The Internet has increased the reach of ordinary people, and the speed with which information travels and spreads. But the difference is one of degree, not kind. True, anyone with Internet access can express his or her opinions, regardless of competence, but most that is posted on the Internet will never be seen by more than a few people. No one can predict when a given posting will go viral.
Do people believe everything they see on the Internet? Of course not; that's more Occidental hyperbole. People believe what they want to believe, and ignore what they don't want to believe. So, for example, my Third Right-Wing Acquaintance boasted that since she couldn't tell who was telling the truth on the Internet, she just believed what she found congenial. Many other people do the same, but are less forthright about it.
Bodhipaksa quotes another passage from Gaetani:
During my research I have contacted many bloggers, asking them where Camus should have written/said this or that; their answer was always the same: «check it on Google». Indeed, their reasoning was simple but tremendously naïve: if a quote is reported by so many people – millions of references in some cases – the author of this quote “must” be Albert Camus.I believe that it's much easier now, in the age of the Internet, to find out whether a given quotation is authentic or not. It helps that there are sites like Quote Investigator and Wikiquote, to say nothing of Fake Buddha Quotes itself, where people do a lot of the necessary detective work. But something else is going on here. Bodhipaksa remarks, "I paraphrase this attitude as 'It must be true. I read it on the internet.'" It's true, many people believe this, or act as if they do. But how different is it from saying, say, "It must be true, I read it in the Bible"? Or "I heard it on the news"? Much of the current concern about "fake news" is explicitly intended to recall people to the fold shepherded by traditional authority: print media, the three big television networks, government officials -- the right government officials, meaning those of one's favored party. Yet these authorities have discredited themselves again and again, with no accountability, and have never been particularly reliable. Who is competent to have an opinion? The general answer is: the same wise, credentialed, responsible commentators your parents trusted. But those people got us into the mess we're in now, and have no idea how to get us out of it except to proffer more of the same.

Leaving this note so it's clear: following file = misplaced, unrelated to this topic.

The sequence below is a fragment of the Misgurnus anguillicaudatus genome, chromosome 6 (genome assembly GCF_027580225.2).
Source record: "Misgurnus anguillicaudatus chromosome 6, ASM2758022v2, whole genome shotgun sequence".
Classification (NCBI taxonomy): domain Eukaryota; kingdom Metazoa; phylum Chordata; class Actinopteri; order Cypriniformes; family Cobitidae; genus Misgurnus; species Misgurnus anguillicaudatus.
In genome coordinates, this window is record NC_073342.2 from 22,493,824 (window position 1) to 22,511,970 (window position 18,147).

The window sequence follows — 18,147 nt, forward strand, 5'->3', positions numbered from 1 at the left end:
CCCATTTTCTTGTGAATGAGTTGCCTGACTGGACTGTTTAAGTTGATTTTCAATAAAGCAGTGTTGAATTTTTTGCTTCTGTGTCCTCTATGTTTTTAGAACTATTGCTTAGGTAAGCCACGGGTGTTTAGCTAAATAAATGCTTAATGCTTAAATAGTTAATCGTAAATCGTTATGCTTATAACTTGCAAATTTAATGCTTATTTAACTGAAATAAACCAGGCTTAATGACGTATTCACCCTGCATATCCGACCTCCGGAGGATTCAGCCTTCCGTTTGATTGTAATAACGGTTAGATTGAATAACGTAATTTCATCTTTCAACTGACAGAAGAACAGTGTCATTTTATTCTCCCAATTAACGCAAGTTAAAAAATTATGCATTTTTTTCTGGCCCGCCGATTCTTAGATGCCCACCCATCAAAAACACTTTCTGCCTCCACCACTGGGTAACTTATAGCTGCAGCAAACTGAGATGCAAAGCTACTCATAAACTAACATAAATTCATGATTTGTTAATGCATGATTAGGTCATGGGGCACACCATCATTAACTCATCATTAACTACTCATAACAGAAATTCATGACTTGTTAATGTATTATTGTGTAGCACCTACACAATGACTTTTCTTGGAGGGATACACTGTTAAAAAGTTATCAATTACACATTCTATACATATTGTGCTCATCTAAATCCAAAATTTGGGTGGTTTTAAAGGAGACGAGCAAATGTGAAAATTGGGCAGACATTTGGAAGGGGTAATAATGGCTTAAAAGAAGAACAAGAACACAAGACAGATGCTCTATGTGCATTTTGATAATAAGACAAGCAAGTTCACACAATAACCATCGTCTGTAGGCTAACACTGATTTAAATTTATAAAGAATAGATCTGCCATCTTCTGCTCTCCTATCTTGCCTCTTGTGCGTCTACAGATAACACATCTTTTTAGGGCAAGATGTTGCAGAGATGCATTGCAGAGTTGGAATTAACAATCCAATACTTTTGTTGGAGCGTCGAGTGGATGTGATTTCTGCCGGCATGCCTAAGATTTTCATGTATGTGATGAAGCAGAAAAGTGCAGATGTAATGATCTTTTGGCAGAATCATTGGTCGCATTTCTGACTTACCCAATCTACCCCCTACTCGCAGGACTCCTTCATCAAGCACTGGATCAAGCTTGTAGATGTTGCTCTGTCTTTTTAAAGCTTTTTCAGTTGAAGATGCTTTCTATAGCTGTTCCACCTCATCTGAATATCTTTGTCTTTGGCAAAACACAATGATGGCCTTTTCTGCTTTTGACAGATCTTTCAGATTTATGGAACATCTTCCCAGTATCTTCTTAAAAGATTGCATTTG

In narrow domains, where comparatively little is at stake -- Camus studies, say -- credentialed authority can be relied on much of the time. It's fairly easy to tell whether a saying ascribed to Jesus is authentic or not, if you agree to limit authenticity to the contents of the four canonical gospels: they're not very long, they've been studied and indexed exhaustively, and it's easy enough to look up a saying you're not sure about to see if it can be found in them. The same is true for the Buddhist scriptures, though there are more of them. But where much is at stake -- the national or world economy, international conflicts that could turn into war, etc. -- it's harder to know whom to trust For one thing, the credentialed authorities disagree with each other. As with the variety of religions in the world, they can't all be true; how can you know whose claims to believe? For another, they often lie, and it's difficult for us ordinary schmucks to know when they're lying. These are problems that, like the poor, have always been with us and probably always will. It's not because of the Internet that we don't know what to do about them. I'd say, however, that anyone who blames the Internet for our difficulty in knowing what is true is probably not to be trusted.